Photo Credit: A still from “The Meg”
Successful shark movie signals new wave of Chinese-American co-productions

There is nothing more quintessentially American than a scary summertime shark movie. However, The Meg, Hollywood’s latest offering in this tradition, bucks convention by bringing the action to the Chinese coast.

A film featuring the resurgence of prehistoric megalodon monster sharks, The Meg is the first of an expected series of co-productions between Warner Bros. Pictures and China’s Gravity Pictures. US critics have dissed the film, with the Houston Chronicle calling it “as dumb as a bucket of sand!” Skeptics from The New York Times, believing that the script was written with the Chinese audience in mind, hypothesized that the shark film would share the fate of other less-than-profitable US-Chinese co-productions (such as the infamous The Great Wall starring Matt Damon) and would never justify its estimated $200 million budget.

For years, film co-productions have been widely publicized by both US and Chinese media, but have constantly fallen short of both critics’ and audiences’ expectations. One of the major challenges has been finding content that appeals equally to the Chinese and US public.

However, William Pfeiffer, the chairman of Globalgate Entertainment, argues that despite numerous challenges, the convergence of the world’s two largest movie markets is inevitable: “There will be a big blurring of borders. We are already seeing it in film financing. And now there are attempts in story.”

The Meg seems to have fulfilled Pheiffer’s prophecy. Last weekend, it garnered $141.3 million in box office revenue from its worldwide opening. In the North American market, The Meg made $44.5 million, while it raked in $50.3 million in China. Asked to comment on the film’s success, Warner Bros. distribution chief Jeff Goldstein told the South China Morning post, “This was a fun, dumb popcorn movie that just looked interesting to the public everywhere around the world.”

Although the plot is infused with Chinese elements, they were well integrated: The first scene features actor Jason Statham (of Fast & Furious fame) in a deep-sea submarine rescue operation. The second scene features Rainn Wilson (who played Dwight from US television hit, The Office) as a billionaire flying in a helicopter from Shanghai to his ocean research facility off the coast of China.

At the research facility, the audience is introduced to a Chinese father-daughter marine scientist duo, played by Winston Chao and Li Bingbing, who are conducting underwater research expeditions in the depths of the Marianna Trench. During these expeditions, they discover a megalodon shark and, while escaping, unwittingly bring these monster sharks into the open ocean.

One of the megalodons heads straight away to Sanya on China’s southeastern Hainan province, where a chaotic feeding frenzy ensues. For the scene, director Jon Turteltaub told the Los Angeles Times that he was visually inspired by an internet search on Chinese beaches which showed “thousands of people in inner tubes smushed together… God, that looks delicious if you’re a shark.” These Hainan scenes (which were, ironically, shot in New Zealand), reportedly required 5,000 extras to bob around in the water.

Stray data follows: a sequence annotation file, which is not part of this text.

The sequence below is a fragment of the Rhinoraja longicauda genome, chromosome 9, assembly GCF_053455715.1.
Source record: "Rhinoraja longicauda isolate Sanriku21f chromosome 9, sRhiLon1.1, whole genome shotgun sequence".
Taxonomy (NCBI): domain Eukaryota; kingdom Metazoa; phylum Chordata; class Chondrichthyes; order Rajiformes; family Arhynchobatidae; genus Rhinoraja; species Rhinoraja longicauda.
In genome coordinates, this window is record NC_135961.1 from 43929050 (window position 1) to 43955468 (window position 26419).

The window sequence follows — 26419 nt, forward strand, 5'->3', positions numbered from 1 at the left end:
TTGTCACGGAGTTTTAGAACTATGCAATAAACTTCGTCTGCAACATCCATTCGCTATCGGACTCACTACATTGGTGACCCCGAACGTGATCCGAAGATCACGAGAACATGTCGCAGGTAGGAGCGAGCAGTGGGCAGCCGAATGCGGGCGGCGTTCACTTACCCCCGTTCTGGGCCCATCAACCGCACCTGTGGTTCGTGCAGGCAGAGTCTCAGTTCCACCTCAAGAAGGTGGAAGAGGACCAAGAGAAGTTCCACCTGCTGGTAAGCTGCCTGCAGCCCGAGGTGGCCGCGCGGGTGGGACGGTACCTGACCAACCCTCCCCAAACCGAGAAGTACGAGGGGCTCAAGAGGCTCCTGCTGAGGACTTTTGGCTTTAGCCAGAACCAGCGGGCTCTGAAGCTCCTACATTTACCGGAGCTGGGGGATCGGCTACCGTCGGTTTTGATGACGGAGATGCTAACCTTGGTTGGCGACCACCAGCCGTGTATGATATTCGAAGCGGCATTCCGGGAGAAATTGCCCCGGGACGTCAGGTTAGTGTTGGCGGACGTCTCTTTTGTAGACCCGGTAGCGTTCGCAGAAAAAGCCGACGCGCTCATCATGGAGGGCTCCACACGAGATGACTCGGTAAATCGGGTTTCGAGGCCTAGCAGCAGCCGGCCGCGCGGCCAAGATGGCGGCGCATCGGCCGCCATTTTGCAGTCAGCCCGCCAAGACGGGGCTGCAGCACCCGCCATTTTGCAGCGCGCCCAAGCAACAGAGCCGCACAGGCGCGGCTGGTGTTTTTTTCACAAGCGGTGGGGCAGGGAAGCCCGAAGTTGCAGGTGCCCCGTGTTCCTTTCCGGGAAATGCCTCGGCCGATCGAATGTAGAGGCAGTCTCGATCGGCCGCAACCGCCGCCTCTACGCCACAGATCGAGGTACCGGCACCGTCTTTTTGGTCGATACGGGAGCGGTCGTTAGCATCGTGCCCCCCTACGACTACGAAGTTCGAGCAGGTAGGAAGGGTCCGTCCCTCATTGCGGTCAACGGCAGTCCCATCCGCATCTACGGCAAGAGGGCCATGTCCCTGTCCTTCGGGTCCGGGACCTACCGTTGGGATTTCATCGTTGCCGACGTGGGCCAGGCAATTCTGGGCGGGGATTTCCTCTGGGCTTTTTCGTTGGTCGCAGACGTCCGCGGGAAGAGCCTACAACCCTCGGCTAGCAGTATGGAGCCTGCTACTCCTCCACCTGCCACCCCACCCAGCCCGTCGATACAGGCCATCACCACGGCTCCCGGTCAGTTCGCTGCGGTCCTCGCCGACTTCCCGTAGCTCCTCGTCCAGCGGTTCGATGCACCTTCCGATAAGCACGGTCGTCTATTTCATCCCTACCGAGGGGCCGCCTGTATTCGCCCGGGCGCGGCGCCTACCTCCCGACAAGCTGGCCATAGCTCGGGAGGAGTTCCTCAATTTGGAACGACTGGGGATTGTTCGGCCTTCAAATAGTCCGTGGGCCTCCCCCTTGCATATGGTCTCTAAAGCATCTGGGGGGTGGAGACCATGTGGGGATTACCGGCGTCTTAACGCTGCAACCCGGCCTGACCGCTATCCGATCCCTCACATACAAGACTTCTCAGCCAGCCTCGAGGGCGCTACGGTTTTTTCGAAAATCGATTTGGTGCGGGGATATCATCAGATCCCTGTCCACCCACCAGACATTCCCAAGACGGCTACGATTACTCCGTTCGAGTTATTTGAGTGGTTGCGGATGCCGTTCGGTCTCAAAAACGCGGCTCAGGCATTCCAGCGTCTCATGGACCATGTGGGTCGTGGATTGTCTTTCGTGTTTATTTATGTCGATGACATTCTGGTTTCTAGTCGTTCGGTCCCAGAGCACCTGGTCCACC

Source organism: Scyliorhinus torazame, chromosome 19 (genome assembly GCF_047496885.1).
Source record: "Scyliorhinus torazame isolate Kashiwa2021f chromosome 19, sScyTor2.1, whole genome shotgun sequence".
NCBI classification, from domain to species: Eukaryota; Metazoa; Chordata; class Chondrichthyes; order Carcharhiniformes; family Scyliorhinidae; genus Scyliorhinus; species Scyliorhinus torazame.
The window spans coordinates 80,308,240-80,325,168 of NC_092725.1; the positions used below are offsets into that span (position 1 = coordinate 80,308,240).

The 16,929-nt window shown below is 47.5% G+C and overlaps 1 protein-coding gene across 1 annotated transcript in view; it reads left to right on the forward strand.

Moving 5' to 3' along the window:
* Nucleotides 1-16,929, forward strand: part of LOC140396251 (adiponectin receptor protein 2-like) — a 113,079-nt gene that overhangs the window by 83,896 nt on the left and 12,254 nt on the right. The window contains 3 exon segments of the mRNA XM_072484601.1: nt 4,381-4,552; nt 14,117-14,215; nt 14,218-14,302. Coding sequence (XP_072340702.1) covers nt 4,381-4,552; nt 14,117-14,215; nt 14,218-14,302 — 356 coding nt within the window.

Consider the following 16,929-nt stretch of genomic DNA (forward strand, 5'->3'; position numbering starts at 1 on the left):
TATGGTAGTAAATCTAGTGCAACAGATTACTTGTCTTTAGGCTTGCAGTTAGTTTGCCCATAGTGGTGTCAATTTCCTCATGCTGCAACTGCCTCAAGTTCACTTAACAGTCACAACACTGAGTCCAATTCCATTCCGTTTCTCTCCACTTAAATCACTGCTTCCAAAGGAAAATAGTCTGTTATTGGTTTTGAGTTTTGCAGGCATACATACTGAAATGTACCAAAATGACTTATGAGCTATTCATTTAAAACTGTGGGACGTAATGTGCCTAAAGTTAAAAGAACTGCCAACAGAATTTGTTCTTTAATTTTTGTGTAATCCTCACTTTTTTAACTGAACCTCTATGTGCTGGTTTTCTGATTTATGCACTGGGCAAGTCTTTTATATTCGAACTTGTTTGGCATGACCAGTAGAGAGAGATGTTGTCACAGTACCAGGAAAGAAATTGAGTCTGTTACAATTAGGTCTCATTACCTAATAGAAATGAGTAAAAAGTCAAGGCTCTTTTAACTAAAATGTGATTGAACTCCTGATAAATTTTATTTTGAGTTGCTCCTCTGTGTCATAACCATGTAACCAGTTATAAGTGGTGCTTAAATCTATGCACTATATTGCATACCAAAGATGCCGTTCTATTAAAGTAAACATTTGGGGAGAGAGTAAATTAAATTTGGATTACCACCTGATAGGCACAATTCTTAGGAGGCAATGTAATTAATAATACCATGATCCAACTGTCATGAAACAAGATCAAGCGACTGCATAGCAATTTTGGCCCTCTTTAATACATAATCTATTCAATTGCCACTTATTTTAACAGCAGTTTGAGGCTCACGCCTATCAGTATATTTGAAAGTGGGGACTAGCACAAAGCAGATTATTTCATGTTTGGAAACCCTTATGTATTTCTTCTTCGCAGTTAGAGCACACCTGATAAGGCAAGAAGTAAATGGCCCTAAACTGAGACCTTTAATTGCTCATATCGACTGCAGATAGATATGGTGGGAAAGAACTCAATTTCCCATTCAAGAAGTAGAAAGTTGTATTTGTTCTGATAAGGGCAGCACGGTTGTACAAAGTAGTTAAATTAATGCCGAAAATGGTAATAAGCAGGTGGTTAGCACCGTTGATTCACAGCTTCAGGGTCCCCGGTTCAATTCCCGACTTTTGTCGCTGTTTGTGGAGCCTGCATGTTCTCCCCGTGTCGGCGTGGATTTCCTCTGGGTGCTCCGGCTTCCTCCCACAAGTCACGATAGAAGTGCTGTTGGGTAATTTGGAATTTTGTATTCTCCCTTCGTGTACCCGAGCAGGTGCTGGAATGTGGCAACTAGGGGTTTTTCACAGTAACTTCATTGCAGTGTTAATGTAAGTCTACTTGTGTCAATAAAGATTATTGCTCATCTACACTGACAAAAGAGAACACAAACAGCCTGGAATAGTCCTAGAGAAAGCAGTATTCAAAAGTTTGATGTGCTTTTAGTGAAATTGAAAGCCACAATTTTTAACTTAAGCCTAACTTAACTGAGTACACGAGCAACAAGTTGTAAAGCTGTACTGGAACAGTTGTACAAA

The movie seems to navigate both Chinese and US humor in a way that is not completely off-putting to either side. (Spoiler alert) With Rambo-style bravado, Rainn Wilson’s billionaire character directs Blackwater-esqe mercenaries to literally bomb ocean to kill one of the megalodons. When (surprise, surprise) the bomb kills a whale rather than a shark, the billionaire is devoured by the sea monster, while searching in vain for megalodon teeth as decoration for his office.

Most of the Chinese humor centers around a clueless rich bride, who is getting married on a yacht off the coast of Sanya. When her tiny Yorkie jumps in the ocean, she throws a temper tantrum, claiming that her wedding was ruined by the unruly dog. When it is insinuated that the megalodon devoured the dog, she continues to pout until the end of the movie–when voila, the dog amazingly survives.

There is zero doubt that The Meg was a commercial success. However, it is important to note that in spite of this, The Meg is, at best, a B-movie in the shark-saturated US market. While the storyline is solid (especially for the rote plot of a monster killer shark), its late summertime release doubtlessly ensured its success.

The question remains if future co-productions between the US and China will be able to garner the acclaim of both audiences and critics alike. Culturally, the respective audiences of these countries are vastly different. While The Meg was able to navigate cross-cultural humor to some degree, how will co-productions in the future balance subjects like romance, parent-child relationships, racism, sexism, and socioeconomic divides? With a blockbuster success like The Meg, co-productions are here to stay–but expect the successful ones to remain in the popcorn thriller realm.


Emily Conrad is a contributing writer at The World of Chinese.

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